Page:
Red-shouldered Hawk juvenile 3-20130803

On the gravel road, a pair of Common Ground-Doves looked for breakfast.

Common Ground-Doves 20130804

Ground-doves can be quite wary. I was lucky to get fairly close to this male who lingered on the path after his mate and one young bird flew into a nearby tree.

Common Ground-Dove 20130805

Although the birding was not particularly good that morning, on my way back home I stopped again to snap a photo of the clouds from a muddy trail on a berm that covers a stormwater culvert leading out into the lake. The sky had a pink cast but the color did not show up well. I would not have posted this photo except for what I did NOT see. If you click on the photo you will see a larger image with a box in the lower edge of the image that shows where a poisonous Cottonmouth moccasin was hiding.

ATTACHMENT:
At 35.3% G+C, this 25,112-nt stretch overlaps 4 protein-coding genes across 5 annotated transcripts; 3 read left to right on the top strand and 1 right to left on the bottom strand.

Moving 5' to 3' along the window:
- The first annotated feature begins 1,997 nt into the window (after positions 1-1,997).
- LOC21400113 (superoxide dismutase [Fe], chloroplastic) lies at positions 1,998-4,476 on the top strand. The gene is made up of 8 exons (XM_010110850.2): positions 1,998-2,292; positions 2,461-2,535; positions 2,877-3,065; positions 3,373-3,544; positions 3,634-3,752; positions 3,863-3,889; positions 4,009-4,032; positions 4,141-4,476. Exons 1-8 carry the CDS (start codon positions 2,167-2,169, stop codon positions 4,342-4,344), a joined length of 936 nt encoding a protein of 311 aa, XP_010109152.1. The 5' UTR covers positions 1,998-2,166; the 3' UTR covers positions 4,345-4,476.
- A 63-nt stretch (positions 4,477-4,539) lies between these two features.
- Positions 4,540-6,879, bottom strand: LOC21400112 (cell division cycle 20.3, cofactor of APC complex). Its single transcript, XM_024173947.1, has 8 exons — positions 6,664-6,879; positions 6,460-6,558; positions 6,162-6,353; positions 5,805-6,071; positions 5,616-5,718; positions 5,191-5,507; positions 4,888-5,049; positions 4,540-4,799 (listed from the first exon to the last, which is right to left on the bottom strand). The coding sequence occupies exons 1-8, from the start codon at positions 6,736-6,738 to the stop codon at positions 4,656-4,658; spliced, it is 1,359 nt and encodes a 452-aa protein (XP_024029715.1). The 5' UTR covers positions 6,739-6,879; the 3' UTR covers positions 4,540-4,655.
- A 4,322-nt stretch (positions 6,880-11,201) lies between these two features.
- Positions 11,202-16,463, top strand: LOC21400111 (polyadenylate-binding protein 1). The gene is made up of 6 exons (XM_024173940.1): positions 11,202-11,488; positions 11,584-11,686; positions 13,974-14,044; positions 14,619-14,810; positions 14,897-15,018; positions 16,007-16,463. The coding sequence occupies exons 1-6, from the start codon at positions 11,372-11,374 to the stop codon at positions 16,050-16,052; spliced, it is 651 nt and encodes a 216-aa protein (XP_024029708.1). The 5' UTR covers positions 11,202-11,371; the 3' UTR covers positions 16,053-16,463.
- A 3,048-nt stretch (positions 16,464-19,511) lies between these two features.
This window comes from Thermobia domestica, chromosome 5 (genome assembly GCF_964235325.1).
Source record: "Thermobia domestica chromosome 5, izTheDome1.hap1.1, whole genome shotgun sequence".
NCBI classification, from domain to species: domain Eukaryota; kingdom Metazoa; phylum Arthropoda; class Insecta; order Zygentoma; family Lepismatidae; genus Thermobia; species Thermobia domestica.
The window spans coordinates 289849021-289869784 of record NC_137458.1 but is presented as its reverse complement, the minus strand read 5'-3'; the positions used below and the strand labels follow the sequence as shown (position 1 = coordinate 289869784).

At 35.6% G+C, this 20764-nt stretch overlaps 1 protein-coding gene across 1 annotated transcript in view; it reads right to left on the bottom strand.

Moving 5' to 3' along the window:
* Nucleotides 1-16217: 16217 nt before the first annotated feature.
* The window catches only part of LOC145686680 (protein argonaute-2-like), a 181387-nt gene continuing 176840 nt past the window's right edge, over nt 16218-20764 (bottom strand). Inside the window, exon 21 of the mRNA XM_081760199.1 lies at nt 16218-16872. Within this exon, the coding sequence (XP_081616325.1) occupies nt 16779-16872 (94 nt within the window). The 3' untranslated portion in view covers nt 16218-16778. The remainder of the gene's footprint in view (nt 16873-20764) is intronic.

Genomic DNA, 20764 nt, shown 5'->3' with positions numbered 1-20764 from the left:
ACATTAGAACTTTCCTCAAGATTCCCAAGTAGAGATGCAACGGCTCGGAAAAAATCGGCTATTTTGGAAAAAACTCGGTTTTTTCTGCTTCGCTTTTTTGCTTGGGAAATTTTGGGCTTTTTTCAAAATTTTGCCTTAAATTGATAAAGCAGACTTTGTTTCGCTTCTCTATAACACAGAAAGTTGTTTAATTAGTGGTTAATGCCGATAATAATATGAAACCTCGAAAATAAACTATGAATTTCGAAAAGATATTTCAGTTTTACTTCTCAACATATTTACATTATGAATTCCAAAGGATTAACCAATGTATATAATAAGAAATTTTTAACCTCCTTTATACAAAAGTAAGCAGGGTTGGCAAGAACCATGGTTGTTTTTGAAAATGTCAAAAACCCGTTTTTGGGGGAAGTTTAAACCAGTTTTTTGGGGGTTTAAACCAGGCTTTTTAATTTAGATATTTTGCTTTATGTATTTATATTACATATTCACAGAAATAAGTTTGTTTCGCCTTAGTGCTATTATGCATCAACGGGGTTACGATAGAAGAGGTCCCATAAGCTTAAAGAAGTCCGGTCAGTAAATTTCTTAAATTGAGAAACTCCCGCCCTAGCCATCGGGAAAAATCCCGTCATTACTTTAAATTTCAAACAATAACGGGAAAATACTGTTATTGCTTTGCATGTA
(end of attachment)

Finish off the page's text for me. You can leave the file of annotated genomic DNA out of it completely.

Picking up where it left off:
Harbour Lakes dock looking west 20130804

I did not notice the snake until I took a couple of steps forward. That was when I caught the movement of its white gape in my peripheral vision. It was so well obscured by the sedge and grass stems that I would not have seen it at all. Note the triangular head, black mask and elliptical pupils. Like all poisonous pit vipers, it has a heat-sensing pit between its eye and nostril. 

Cottonmouth closeup 2-20130804

Not planning to walk in high grass, I did not wear my snake boots that morning. The Cottonmouth  was a good three feet away with most of its body in the water but it did coil and threaten when I maneuvered around to get a better photo. Then it bolted and swam away. 

Cottonmouth 20130804

It was a medium size, about 3-4 feet long. Characteristically, it swam with its head held above the water, unlike harmless water snakes. After this I started noticing every crooked branch or any curved shadow! 

Cottonmouth retreating 2-20130804

Later that afternoon, from the safety of my back patio, I enjoyed visits from a few long-legged waders, including a flock of White Ibises.

White Ibises 20130803

I could not get a full-body shot of this Little Blue Heron before it bolted.

Little Blue Heron thru window 20130802